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something quite different both from his easy social sport with men and from his legal and political ambition. It was the thought of Ann Rutledge, the daughter at the tavern, who was engaged to another man.
BEGINNINGS IN POLITICS AND LOVE
While the affairs of the store were growing steadily worse, Lincoln received an offer which enabled him to make more money, and showed the general confidence in his ability and integrity. John Calhoun, the county surveyor, needing a deputy in the summer of 1833 to help him in the considerable mass of work created by the flood of immigration in the prosperous county of Sangamon, sent a friend to the Salem postmaster to ask if he would take the place. Lincoln, who was discovered splitting rails in the woods, replied that he would see Calhoun himself. He went to Springfield, told the Democratic surveyor that he was a Whig, and that he was ignorant of surveying, and was assured by Calhoun that his acceptance would be no political obligation, and that time for learning would be allowed. He therefore promised to be ready as soon as possible, for it was no small lift in the world to follow a profession which would pay him $3 a day. He secured all the books on the subject to be had in the neighborhood, including Flint and Gibson's treatise, received help from his enthusiastic friend Mentor Graham, and worked intensely day and night for six weeks. At the end of that short time he presented himself to Calhoun, and soon showed that he was sufficiently prepared by rapidly earning a reputation for accurate work. He was employed by the county in surveying roads and by private individuals for farms and probably for some of the numerous paper cities built by speculators. Conditions were still somewhat primitive, and there is a tale that he sometimes used a grapevine instead of a chain.
This lucrative employment came in the nick of time. It saved him from being altogether swamped in the misfortunes of Berry and Lincoln. The firm was getting more and more deeply into debt, and early in 1834 the store, which had been entirely managed for some time by Berry, was sold on credit to brothers named Trent, who failed before their notes became due. Berry died soon after, thus throwing on Lincoln an indebtedness so large that he called it the national debt. He had besides to help his migrating father, now in Coles County, and he had private debts, one of them for a horse, necessary in his surveying. For this animal he had given $50 and had settled all but $10 when he was sued and paid the rest. To the firm's creditors he said that if they would let him alone he would give them all he could make over living expenses, and they consented. Fourteen years after, when he was in the national Congress, he was sending part of his salary to his law partner for this purpose, which was finally accomplished. In all that time only one of the firm creditors annoyed him.
One Van Bergen sued him on a note and obtained judgment. The sheriff levied on his surveying instruments, horse, saddle, and bridle, and sold them. James Short, a friend, saying nothing to Lincoln in advance, attended the sheriff's sale, bought the goods for $120, and returned them to Abraham. Lincoln repaid the money with interest, and about thirty years later, when Mr. Short was in pecuniary trouble, the President sent him an appointment as Indian agent.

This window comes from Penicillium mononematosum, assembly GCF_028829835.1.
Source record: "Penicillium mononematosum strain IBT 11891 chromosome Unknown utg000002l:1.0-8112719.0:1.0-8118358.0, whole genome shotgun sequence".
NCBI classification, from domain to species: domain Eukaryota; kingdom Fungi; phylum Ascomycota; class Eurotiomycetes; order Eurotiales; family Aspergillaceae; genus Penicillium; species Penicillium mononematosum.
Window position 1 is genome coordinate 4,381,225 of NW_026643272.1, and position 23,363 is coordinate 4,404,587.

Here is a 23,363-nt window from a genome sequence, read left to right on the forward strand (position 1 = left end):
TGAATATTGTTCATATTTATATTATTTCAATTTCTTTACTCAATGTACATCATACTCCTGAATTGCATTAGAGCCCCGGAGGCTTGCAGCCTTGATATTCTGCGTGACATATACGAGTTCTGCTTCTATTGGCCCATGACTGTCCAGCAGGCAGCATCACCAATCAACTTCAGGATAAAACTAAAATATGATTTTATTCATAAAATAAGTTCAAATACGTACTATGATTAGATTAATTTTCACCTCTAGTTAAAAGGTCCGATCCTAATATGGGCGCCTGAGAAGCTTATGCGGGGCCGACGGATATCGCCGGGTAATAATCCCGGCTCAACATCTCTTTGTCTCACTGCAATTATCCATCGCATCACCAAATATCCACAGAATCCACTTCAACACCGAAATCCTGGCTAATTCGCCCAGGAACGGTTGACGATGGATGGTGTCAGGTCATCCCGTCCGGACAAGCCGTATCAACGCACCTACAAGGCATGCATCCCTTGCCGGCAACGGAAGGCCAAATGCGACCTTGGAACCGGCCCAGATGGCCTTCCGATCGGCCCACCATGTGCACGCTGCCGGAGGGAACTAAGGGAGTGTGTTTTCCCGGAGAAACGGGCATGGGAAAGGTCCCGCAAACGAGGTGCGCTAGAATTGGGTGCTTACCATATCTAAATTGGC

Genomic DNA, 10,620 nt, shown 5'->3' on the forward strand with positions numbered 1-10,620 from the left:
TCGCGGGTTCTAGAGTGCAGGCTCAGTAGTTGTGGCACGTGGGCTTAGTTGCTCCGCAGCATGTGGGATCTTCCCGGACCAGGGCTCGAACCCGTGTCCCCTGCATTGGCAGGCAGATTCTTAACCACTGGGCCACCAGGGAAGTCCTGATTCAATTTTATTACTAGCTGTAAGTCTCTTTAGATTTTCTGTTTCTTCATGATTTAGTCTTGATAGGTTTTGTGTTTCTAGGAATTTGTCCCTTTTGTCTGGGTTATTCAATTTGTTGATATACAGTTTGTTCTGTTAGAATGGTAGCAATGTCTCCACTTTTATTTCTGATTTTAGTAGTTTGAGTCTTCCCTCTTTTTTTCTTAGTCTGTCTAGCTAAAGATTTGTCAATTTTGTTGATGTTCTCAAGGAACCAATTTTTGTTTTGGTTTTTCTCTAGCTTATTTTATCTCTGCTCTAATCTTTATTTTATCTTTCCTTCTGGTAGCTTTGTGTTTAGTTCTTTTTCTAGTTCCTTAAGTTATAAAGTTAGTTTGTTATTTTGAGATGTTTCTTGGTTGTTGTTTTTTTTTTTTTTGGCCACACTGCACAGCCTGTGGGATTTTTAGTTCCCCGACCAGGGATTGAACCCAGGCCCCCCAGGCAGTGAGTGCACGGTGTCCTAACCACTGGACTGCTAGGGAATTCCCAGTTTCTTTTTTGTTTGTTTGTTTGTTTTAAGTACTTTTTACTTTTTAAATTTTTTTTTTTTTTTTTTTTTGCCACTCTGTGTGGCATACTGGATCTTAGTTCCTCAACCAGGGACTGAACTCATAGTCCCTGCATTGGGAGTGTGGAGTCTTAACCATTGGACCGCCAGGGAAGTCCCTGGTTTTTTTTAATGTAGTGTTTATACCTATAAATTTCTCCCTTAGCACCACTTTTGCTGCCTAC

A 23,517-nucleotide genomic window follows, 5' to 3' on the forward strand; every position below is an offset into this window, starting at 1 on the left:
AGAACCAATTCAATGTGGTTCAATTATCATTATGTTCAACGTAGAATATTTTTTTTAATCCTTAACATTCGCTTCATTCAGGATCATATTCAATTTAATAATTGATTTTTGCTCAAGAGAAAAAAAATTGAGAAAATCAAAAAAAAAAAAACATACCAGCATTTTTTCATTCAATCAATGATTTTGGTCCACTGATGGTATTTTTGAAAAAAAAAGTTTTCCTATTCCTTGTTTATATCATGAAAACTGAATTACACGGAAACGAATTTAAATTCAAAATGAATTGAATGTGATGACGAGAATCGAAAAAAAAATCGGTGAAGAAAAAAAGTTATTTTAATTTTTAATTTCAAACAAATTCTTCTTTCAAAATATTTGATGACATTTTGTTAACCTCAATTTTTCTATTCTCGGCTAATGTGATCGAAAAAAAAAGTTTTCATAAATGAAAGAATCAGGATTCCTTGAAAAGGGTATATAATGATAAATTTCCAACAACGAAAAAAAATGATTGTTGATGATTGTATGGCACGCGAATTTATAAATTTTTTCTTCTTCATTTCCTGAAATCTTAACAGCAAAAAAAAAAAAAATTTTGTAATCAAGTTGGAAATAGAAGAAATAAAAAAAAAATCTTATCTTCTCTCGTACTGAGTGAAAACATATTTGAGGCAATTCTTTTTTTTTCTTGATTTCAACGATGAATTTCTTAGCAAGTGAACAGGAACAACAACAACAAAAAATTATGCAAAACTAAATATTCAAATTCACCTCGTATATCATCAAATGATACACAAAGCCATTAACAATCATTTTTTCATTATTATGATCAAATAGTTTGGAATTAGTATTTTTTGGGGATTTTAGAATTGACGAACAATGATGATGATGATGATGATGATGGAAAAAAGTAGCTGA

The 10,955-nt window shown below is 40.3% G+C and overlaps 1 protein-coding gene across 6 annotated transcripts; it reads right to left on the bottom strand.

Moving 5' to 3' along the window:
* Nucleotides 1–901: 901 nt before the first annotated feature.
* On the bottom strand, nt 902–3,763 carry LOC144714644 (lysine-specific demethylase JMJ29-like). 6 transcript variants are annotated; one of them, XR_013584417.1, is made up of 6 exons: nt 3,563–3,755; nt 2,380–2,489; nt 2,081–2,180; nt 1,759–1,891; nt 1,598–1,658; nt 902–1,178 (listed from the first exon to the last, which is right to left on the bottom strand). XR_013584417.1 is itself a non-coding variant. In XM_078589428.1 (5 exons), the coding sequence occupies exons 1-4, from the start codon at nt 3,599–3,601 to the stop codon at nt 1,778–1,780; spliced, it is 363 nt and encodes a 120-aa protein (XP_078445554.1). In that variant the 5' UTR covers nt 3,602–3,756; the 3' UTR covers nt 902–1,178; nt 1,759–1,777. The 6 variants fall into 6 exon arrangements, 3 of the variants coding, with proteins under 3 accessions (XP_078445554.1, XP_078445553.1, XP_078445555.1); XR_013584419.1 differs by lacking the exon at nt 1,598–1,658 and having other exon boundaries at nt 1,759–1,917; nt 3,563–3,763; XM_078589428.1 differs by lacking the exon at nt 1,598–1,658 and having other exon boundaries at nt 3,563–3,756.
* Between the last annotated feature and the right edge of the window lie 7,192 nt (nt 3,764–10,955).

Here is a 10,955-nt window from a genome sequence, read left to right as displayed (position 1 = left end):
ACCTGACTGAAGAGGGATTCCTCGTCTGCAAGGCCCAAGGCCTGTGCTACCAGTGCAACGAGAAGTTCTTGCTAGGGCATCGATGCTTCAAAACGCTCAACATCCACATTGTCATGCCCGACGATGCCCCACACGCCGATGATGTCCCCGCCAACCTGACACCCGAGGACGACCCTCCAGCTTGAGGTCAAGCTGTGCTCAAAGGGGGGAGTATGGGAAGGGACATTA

Lincoln, with his debts on his back, kept industriously ahead. His work left him time to read Paine, Volney, and Voltaire, according to Mr. Herndon, who makes him out quite an argumentative disbeliever. He was evidently very popular with his neighbors, being social, apt, and friendly, always liking to give homely assistance to men or women alike. Jack Armstrong's wife relates that he used to rock the cradle while she prepared the meal, at which he was always welcome when he happened in. In this placid business and sociable life he continued until the next summer, 1834,
when he decided to try again for the legislature, this time distinctly as a Whig. He made all the speeches he could until August, when he was elected one of four assemblymen from Sangamon County. He was the youngest member but one of that legislature. The vote was: Dawson, 1390; Lincoln, 1376; Carpenter, 1170; Stuart, 1164. From that time to December 1, when the legislature began, Lincoln, who of course would be unable to do so much surveying, gave special attention to the law, which he had tried spasmodically before, and made the rapid progress due to his energy, his popularity, and the lack of lawyers in the neighborhood.
As the time approached to go to Vandalia, the state capital, seventy-five miles from New Salem, Lincoln borrowed money to buy a comparatively decent suit. It is said that his first candidacy provoked some jests, for he was an ill-clothed and awkward figure even for his surroundings. One
Governor Yates told me that the first time he saw Lincoln was at New Salem, where he was lying on a cellar door, in the shade, reading. There were many odd-looking specimens of humanity in that region in those days, but Lincoln exceeded all in grotesqueness, oddity, and a queer style of dress; but his conversation showed excellent sense. They went to dinner at Lincoln's boarding place, which was a